Trump clearly thinks Minnesota is up for grabs. He has visited the state a number of times as president, holding campaign-style rallies in several places. Rather than appealing to voters in the Minneapolis-St. Paul region, home to over half of the state’s population, Trump’s strategy centres on expanding his base. By bolstering turnout in rural counties, he could potentially find the votes to overcome the narrow margin of his 2016 loss. In such a scenario, however, he would need to limit his deficit in the Twin Cities metropolitan area. Data suggest Trump struggles with the suburban demographic relative to previous Republicans.
The Uncertainties: Biden, the Veepstakes and COVID-19
For a variety of reasons, Minnesota may not be as competitive as it seems. Much will depend on events at the national level, of course, but developments within the state since Trump’s election suggest an uphill battle for the incumbent president. All state-wide elections held in 2018 (including for governor, attorney general, and two Senate seats) were won by Democrats. The president’s approval rating in Minnesota has hovered around 40 percent for most of his first term. And it may be that presumptive Democratic nominee Joe Biden is more palatable to rural voters than Clinton was in 2016, making it harder for Trump to ‘run up the score’ in outlying counties.
Biden’s strong performance on Super Tuesday included a victory in Minnesota over Bernie Sanders, who won the state’s 2016 primary. Biden benefited from Senator Amy Klobuchar’s decision to drop out of the race and endorse the former vice president. Now in her third term in the Senate, Klobuchar remains popular in the state, despite polling behind both Biden and Sanders in the primary contest. She is discussed as a potential vice presidential pick, and her presence on the ticket would likely move Minnesota well out of Trump’s reach.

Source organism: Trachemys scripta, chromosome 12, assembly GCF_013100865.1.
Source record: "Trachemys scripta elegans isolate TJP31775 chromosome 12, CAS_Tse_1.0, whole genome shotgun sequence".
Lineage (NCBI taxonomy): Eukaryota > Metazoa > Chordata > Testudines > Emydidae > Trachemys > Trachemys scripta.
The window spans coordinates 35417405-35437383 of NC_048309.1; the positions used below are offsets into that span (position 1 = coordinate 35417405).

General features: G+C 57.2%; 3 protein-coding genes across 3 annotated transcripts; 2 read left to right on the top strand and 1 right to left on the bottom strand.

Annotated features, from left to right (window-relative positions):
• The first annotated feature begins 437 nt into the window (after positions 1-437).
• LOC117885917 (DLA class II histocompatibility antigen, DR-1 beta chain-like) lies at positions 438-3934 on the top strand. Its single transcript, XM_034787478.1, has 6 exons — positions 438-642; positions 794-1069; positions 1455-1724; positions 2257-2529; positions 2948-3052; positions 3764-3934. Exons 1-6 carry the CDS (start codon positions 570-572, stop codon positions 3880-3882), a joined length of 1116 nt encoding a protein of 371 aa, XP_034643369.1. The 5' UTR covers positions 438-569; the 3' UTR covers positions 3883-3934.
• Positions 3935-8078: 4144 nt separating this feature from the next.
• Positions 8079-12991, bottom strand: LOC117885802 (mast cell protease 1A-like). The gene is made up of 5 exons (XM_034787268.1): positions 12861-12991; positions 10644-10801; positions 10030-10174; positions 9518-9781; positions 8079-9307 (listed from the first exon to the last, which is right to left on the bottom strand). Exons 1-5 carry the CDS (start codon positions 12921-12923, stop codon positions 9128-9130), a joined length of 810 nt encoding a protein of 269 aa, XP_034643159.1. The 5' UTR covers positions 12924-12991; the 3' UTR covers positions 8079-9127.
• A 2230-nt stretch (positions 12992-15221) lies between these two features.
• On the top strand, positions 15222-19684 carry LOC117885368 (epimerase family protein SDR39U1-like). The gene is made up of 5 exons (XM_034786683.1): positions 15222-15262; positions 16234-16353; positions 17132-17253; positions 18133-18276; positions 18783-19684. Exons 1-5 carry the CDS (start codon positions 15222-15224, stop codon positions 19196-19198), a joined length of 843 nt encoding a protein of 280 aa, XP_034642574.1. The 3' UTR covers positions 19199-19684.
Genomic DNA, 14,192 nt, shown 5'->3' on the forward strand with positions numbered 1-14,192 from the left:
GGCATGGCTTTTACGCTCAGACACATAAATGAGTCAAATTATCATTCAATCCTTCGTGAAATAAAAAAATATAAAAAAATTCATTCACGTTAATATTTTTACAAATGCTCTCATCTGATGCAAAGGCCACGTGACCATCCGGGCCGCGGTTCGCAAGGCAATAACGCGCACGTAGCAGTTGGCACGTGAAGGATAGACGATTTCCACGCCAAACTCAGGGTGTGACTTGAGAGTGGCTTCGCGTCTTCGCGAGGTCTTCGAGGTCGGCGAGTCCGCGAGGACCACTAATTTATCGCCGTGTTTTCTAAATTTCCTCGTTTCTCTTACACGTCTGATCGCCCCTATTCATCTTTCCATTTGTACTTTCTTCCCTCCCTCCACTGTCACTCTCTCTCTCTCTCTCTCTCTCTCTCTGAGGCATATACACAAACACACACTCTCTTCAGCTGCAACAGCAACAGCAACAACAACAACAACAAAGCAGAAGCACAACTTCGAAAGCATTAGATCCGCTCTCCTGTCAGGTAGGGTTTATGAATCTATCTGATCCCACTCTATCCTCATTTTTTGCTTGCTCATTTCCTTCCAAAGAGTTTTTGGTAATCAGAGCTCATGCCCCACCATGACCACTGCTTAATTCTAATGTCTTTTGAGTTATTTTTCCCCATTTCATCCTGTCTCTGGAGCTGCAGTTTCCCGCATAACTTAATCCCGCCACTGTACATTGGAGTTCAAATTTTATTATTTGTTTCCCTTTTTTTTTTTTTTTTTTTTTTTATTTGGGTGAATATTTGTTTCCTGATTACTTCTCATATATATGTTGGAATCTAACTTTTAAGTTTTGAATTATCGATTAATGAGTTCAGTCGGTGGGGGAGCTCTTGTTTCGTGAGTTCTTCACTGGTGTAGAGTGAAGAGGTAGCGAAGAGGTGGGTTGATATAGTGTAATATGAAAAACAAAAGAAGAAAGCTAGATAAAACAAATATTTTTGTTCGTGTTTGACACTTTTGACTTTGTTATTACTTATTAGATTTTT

Widely seen as a moderate, however, it is not clear that Klobuchar would help Biden generate enthusiasm among younger and more progressive voters at the national level. Although Biden runs comfortably ahead of Trump in Minnesota in head-to-head polling, there are enough doubts about his strength as a campaigner to render this lead fairly tenuous. Coming from the establishment wing of the party, his candidacy is unlikely to resonate with the populist impulses found in a certain cross-section of the Minnesota electorate—one of Clinton’s problems in 2016.
The COVID-19 crisis and its economic and political fallout will add further uncertainty into the mix. This could encompass procedures for the election itself, assuming the public health aspect of the pandemic is still impacting everyday life come November. In contrast to other Midwestern states, Democrats have a firm grip on the executive branch in Minnesota, making it easier to implement a comprehensive vote-by-mail system (despite some legislative opposition). If required, this may boost overall voter turnout, which is often understood as benefitting Democratic candidates.
A staple of ‘horse race’ journalism, the term ‘swing state’ doesn’t have a settled, scientific definition. From a certain vantage, a state becomes a battleground when campaigns treat it as such, investing resources and targeting voters in accordance with their own strategies and modelling. By this measure, Minnesota is more ‘swingy’ than it has been in a long time. In general, however, and relative to some of its neighbours (namely Wisconsin, which has moved more sharply to the right since the Great Recession), the evidence suggests that Minnesota probably belongs in a separate category for the time being.
Note: This article gives the views of the author, and not the position of USAPP – American Politics and Policy, nor the London School of Economics.
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About the author
Rubrick Biegon – University of Kent
Dr Rubrick Biegon is a Lecturer in International Relations in the School of Politics and International Relations at the University of Kent, where his research focuses on US foreign policy. His recent work has been published in International Relations, Global Affairs, and The Chinese Journal of International Politics, among other outlets. He was raised in St. Paul, Minnesota, and attended the University of Minnesota as a political science undergraduate.